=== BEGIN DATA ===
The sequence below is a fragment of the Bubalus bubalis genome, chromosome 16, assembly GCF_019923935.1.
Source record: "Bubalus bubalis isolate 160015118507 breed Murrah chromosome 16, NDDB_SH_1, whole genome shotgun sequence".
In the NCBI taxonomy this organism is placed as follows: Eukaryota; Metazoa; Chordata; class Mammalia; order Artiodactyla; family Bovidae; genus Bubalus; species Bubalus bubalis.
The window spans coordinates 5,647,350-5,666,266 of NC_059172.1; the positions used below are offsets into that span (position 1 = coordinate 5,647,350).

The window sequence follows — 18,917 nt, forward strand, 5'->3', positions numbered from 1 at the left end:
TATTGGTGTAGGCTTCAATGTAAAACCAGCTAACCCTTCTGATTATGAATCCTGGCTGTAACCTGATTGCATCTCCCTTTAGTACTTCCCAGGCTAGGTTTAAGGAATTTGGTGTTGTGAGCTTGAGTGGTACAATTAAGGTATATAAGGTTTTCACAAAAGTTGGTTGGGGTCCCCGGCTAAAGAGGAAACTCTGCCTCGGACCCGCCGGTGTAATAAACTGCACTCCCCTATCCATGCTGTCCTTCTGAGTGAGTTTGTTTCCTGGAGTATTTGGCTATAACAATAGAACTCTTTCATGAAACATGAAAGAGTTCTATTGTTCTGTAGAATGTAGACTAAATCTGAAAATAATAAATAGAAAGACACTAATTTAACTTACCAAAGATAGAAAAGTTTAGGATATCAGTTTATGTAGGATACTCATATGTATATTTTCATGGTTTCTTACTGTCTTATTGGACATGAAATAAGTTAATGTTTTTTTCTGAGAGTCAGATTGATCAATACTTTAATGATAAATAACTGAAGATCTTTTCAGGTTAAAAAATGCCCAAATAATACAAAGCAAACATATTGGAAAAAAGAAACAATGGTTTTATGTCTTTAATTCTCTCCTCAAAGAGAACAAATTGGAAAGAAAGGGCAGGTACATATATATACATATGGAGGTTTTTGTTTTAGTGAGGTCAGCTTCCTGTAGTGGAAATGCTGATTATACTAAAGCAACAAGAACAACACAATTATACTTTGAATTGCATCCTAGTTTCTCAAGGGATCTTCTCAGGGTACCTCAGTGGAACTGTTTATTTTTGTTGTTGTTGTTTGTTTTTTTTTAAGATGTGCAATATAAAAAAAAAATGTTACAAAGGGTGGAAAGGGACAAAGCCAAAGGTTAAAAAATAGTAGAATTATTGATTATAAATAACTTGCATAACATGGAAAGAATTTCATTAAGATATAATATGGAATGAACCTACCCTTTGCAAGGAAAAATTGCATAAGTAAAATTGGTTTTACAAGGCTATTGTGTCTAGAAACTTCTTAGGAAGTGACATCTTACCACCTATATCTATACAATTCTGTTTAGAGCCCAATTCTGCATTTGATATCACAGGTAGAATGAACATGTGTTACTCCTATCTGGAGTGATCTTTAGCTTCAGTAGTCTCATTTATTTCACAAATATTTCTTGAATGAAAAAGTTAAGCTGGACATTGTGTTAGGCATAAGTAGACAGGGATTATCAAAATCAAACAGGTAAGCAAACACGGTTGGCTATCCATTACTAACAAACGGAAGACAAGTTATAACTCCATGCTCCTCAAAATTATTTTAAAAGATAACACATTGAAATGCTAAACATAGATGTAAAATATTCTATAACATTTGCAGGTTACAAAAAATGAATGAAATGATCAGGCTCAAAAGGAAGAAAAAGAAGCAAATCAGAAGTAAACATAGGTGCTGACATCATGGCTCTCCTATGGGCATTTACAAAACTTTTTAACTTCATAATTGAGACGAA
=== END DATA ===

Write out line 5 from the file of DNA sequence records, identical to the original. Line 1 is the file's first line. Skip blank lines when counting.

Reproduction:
The window sequence follows — 18,917 nt, forward strand, 5'->3', positions numbered from 1 at the left end: